Whatever may or may not happen come December 26, planning for this year’s Cemetery Circuit motorcycle race is still going ahead.
Organisers Julie and Allan (Flea) Willacy will not be deterred by the global pandemic, concentrating instead on the possibility of a good day’s racing and a big crowd.
They’ve even invested in a brand new website designed by Jeff Croot of Inferno Design. With Jeff being a bike racer himself, he’ll know exactly what’s needed.
“We’ll go online for entry forms for competitors and, hopefully, ticket sales won’t be far behind it,” says Flea. “We’re definitely carrying on, but the downside is no overseas competitors. That will bring all the top New Zealand riders to the forefront.”
New Zealand riders have proven time and again that they can take their place with the best in the world, says Flea, so there will still be some amazing racing.
Boxing Day at the Cemetery Circuit is the last day of racing in the three days of the Suzuki Series, with the other two rounds being at Bruce McLaren Motorsport at Taupō on December 6 and Manfeild in Manawatū on December 13.
Whanganui District Council and contractors are working on part of the track, replacing infrastructure but also improving the surface.
“They’ve moved a manhole in Wilson St out of the way for us … and they’ve cut some trees down and made inserts to go into the ground so we can slide poles in them and put our fence up. The Council has been very good to us. The whole road will be hot mix.”
“There are new Cemetery Circuit signs around the track, too,” says Julie. She says while it might benefit spectators it’s more for the tourists, with each corner identified by name.
“We get a lot of tourists come into town and do a lap of the track,” says Flea. He says Graeme staples is the man to thank for getting the signs happening. Graeme has assumed the role of course historian, a role formerly held for many years by the late Ray Whitham.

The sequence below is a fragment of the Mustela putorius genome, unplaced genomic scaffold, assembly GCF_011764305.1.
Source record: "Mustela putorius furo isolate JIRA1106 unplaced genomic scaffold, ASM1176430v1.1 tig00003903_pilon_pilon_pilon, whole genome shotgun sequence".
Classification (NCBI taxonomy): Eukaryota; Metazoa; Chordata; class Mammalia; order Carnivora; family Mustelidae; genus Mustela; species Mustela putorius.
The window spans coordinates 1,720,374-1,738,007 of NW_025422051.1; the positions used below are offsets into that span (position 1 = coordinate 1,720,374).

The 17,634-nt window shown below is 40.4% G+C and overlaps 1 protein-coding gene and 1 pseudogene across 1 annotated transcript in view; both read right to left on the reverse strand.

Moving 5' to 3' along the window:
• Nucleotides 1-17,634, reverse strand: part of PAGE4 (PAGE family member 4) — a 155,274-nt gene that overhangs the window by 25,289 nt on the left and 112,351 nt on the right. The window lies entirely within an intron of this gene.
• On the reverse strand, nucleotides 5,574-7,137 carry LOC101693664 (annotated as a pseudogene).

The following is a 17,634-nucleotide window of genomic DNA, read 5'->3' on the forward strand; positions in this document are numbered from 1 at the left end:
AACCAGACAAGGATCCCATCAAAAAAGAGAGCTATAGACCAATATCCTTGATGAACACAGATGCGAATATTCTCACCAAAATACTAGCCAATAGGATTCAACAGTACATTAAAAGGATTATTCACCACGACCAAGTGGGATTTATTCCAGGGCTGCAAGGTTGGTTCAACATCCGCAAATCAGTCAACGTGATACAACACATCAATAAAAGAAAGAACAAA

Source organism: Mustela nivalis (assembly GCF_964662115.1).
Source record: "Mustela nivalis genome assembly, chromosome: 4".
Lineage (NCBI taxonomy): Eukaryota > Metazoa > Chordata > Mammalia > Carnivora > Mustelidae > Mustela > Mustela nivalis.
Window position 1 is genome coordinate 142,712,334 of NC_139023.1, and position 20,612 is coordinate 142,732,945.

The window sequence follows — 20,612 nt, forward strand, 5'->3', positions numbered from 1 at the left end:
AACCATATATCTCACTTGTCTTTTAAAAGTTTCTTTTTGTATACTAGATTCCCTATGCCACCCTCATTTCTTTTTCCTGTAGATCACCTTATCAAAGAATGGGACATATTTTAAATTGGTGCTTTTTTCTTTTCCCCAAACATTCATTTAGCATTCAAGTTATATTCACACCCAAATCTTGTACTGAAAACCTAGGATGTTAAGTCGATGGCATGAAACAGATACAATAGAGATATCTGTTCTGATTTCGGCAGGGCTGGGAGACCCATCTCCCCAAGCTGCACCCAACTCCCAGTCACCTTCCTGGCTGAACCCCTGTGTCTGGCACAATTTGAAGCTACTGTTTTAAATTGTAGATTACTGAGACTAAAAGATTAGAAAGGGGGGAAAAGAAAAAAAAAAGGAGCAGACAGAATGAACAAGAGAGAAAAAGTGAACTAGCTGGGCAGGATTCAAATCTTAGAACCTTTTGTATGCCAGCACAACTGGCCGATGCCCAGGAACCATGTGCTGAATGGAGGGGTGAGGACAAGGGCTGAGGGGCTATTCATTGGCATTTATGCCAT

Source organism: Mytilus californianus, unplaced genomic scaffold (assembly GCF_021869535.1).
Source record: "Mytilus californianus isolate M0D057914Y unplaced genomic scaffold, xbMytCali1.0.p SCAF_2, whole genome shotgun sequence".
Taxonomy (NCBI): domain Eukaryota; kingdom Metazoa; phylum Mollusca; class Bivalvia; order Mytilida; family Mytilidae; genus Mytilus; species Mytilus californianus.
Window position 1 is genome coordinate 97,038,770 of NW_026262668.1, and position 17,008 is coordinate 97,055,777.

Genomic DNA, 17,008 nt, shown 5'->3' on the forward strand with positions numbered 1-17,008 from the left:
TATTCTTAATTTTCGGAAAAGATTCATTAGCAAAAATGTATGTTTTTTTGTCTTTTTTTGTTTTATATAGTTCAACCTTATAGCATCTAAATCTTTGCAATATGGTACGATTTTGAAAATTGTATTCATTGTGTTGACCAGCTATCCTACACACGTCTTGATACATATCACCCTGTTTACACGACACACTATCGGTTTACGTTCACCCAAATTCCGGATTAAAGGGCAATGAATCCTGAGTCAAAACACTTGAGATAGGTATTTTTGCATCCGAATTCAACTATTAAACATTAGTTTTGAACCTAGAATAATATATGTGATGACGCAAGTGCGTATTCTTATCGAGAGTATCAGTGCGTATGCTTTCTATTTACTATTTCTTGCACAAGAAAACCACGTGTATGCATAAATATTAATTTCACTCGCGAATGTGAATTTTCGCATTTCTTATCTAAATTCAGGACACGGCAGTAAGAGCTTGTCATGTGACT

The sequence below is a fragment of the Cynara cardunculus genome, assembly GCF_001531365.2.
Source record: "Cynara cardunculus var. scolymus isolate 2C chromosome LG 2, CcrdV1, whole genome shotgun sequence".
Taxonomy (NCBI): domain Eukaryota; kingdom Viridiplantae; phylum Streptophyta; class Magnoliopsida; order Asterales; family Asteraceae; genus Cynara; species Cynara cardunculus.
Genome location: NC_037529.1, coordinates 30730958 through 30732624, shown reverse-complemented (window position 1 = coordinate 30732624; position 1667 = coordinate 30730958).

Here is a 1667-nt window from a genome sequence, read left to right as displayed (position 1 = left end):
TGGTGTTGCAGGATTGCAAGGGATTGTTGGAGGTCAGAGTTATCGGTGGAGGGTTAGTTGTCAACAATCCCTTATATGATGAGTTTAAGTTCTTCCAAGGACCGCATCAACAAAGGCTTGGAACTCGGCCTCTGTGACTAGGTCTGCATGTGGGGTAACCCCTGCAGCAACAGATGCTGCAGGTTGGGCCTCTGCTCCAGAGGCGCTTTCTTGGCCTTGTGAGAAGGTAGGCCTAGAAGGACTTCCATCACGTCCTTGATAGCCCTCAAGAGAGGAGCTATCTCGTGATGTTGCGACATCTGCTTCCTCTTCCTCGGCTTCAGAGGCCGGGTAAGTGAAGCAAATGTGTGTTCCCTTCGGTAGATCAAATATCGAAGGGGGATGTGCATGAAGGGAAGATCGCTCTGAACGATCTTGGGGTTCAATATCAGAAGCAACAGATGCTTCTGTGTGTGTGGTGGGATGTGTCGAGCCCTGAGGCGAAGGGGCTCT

The Cemetery Circuit is world famous, known as the Isle of Man of the Southern Hemisphere.
“We’ve got a new class this year,” says Flea. “We’re introducing 300 Supersports, the same as they had in the World Superbike Championship. It’s one of the up and coming classes. We’ll still have the 150 (Suzuki) Gixxers.”
Flea and Julie say the Cemetery Circuit is so popular there are riders who will skip the other two rounds and only ride in Whanganui.
“There are so many more entries for Whanganui than there are for the other two rounds,” says Julie.
“In Formula 3 last year we had riders in reserve,” says Flea. “They were queueing up.”
Numbers in each class are limited for track safety reasons.
“We probably spend about $30,000 a year in safety,” says Flea. A lot of it comes through grants from NZCT. “They’re very good to us.”
The Cemetery Circuit has invested more money in high tech air bag barriers but Flea says they’ll probably never get rid of straw bales entirely.
“It just keeps that tradition going.” Straw bales are used only in run-off areas, not places of possible direct impact.
The air bags have proved their worth with Flea pretty sure they’ve saved ACC and the taxpayer hundreds of thousands of dollars.
“The hospital used to gear up for us … they don’t do it any more.
“This is a community event,” says Flea. The vast numbers of volunteers who assist beforehand, on the day and afterwards in the clean up, plus the businesses that step up to help are testament to the level of Whanganui involvement.
With luck the country will be in Level 1 by the time of the Suzuki Series, allowing a full compliment of riders and spectators.
“Overall, it will be good, all the top New Zealand riders will be in the series and it will be fantastic racing,” says Flea.
By Paul Brooks